Thanks in advance for any enlightenment

Don't thank me too much because it is really good chance I am messing up what I read.

are organic molecules found in quantity in any of the clusters

I have not read about that so I don't have any idea. Maybe Techno/Maggus/Capt/Furlong or aa-Skippys will come along so you don't get the crankpot answer.
Uncle Ira
3 / 5 (4) Jan 08, 2016
P.S. for you geo-Skippy. You sure do ask the question like a gentleman, you set the good example you.
HeyChief
5 / 5 (1) Jan 11, 2016
The Voyager probes are about 10 billion miles distant ( not 100 billion as stated), thus making hypothetical star to star intraglobular cluster travel (at V-probe speeds) a factor of ten longer of a journey - pack more rolls of toilet paper on that trip.
antialias_physorg
4.3 / 5 (6) Jan 11, 2016
I wonder how stable planetary systems are in a globular cluster. After all you have to contend with the occasional neighboring star being on a close flyby. That might disrupt planetary orbits quite a bit. maybe not enough to make planetary systems impossible but by gut feeling I'd think that planets so affected don't exhibit the kind of stable/sheltered conditions needed for life to evolve.

Only the ones that 1.4 times the sun size

And those are the vast minority of stars. Still, with many stars in the vicinity even one such event could spell doom for life in a quite a few close-by systems.

Dunno about metallicity distributions in clusters. I only find papers for metallicity distributions accross clusters. Pretty sure organics are all over the place just like everywhere eles, though. No reason why they shouldn't be.
bluehigh
2.3 / 5 (3) Jan 11, 2016
Good comments Otto. You've let your cognitive ability kick in and refocused.

However ..

* Short travel distance among stars, *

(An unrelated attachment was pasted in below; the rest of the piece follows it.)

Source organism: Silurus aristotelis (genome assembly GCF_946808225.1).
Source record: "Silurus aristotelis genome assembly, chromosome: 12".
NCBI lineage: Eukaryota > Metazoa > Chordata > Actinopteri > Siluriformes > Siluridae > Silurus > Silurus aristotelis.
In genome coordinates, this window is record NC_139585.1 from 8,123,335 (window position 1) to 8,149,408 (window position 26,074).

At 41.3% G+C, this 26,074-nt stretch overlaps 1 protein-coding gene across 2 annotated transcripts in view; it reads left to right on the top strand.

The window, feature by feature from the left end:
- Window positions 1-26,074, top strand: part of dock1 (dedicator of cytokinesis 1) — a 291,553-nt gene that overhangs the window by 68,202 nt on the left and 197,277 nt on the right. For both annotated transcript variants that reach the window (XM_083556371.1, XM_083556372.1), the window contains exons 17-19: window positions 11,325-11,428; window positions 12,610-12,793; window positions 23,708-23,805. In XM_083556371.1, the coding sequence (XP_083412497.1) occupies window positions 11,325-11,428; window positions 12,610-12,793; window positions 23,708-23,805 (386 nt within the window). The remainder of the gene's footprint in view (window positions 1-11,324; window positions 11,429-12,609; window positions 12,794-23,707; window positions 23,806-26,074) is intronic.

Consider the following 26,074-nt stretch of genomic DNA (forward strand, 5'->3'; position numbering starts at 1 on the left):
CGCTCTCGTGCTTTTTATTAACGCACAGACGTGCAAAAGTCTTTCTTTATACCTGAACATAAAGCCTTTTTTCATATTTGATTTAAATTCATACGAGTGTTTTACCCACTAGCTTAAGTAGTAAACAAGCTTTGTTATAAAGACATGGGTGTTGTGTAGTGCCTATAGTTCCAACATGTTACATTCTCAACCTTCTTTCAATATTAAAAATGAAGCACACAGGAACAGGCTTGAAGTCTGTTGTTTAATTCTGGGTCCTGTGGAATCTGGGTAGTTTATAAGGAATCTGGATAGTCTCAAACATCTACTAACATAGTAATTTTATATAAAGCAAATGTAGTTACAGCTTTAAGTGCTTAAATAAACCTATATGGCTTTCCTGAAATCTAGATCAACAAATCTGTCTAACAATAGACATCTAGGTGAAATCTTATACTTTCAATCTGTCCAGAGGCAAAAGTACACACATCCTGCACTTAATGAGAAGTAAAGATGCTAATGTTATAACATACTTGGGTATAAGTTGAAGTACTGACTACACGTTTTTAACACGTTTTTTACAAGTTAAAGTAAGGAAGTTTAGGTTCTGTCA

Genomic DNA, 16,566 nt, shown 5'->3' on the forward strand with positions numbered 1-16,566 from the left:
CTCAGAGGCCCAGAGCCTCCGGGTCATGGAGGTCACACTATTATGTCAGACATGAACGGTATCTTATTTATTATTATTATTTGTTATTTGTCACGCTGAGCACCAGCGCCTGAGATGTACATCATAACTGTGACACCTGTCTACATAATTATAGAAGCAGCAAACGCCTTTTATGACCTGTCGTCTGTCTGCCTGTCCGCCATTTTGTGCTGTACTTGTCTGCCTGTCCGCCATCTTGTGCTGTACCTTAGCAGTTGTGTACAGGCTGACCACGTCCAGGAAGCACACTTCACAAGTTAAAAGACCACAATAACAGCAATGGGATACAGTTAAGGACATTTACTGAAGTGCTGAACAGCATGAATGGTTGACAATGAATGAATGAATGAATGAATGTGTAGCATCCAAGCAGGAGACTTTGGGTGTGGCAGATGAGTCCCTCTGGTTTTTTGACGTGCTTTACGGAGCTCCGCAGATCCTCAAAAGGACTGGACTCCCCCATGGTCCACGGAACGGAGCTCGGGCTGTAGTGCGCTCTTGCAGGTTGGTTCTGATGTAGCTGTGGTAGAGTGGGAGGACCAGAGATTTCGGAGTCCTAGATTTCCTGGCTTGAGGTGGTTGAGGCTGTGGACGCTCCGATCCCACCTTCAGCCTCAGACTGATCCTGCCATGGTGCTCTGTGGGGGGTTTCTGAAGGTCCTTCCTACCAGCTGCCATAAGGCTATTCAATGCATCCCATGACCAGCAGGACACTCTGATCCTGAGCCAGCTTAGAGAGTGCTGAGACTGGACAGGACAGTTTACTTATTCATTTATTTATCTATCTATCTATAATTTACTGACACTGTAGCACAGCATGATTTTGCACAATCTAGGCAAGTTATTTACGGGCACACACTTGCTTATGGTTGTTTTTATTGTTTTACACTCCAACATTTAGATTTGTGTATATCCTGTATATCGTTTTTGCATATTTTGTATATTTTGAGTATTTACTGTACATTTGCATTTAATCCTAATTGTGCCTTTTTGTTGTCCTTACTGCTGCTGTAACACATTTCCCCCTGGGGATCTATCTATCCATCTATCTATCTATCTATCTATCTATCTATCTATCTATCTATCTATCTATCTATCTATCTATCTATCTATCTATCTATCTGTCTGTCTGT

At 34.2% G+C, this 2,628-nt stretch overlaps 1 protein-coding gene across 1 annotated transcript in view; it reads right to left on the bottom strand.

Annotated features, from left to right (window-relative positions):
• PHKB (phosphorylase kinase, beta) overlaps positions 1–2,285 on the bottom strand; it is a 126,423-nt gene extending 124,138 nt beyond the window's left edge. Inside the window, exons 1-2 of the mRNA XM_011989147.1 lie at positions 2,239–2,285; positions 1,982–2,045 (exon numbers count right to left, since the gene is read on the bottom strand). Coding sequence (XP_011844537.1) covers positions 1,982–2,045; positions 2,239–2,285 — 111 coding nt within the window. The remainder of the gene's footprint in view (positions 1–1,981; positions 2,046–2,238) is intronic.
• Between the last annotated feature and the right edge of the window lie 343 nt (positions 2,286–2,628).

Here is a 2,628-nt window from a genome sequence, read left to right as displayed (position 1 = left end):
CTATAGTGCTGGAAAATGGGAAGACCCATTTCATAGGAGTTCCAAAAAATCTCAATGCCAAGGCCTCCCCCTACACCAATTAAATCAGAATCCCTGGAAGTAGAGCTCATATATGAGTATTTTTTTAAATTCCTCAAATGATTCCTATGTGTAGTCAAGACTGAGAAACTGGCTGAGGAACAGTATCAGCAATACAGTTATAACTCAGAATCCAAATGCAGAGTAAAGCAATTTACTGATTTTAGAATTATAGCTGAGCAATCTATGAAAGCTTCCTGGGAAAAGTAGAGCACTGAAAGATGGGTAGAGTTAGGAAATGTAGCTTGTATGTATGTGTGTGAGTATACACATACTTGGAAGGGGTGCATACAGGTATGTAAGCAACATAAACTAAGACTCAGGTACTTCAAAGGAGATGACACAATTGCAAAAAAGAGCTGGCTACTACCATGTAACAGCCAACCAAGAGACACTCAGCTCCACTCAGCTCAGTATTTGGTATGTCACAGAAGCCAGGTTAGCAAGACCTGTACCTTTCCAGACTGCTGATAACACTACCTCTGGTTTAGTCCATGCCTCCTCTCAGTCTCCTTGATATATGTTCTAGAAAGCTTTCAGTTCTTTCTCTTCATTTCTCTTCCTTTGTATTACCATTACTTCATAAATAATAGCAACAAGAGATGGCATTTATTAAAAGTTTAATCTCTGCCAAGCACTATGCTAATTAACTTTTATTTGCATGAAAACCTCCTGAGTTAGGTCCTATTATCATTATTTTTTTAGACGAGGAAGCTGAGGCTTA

> The stars are closer than you believe. ( Shields up .. IMHO)

bluehigh
1.6 / 5 (7) Jan 11, 2016
And Aniti-Thinking is still searching and reading papers to validated years of brain washing.

Silly old fart.

my2cts
3.7 / 5 (3) Jan 13, 2016
And Aniti-Thinking is still searching and reading papers to validated years of brain washing.

Silly old fart.


What a stupid post. Shame on you.
bluehigh
1.7 / 5 (6) Jan 13, 2016
my2cts, you are another misanthrope with a persistent negative attitude toward any new ideas.

Better an occasionally stupid post rather than be a complete imbecile like you.

How's the view looking in your own arse hole, you sick piece of shit.

Piss off and let the open minded discuss science.

viko_mx
2 / 5 (4) Jan 13, 2016
I'm afraid that is not yet born а man who is able to explain how can be formed the cosmic structures thanks to gravity, which is not able to stop the hypothetical expansion of the universe and the moving away galaxies claimed by theorists of cosmic evolution. O the rotation of the cosmic structures in different directions.
my2cts
3 / 5 (2) Jan 13, 2016
my2cts, you are another misanthrope with a persistent negative attitude toward any new ideas.

Calling someone a "silly old fart" now is a new idea? And who is th emisanthope here?

Better an occasionally stupid post

So you do admit it was a stupid post
rather than be a complete imbecile like you.

There another indication that you don't like people.
How's the view looking in your own arse hole, you sick piece of shit.

Piss off and let the open minded discuss science.


Hark the brilliant mind who will solve all great problems of science, sure.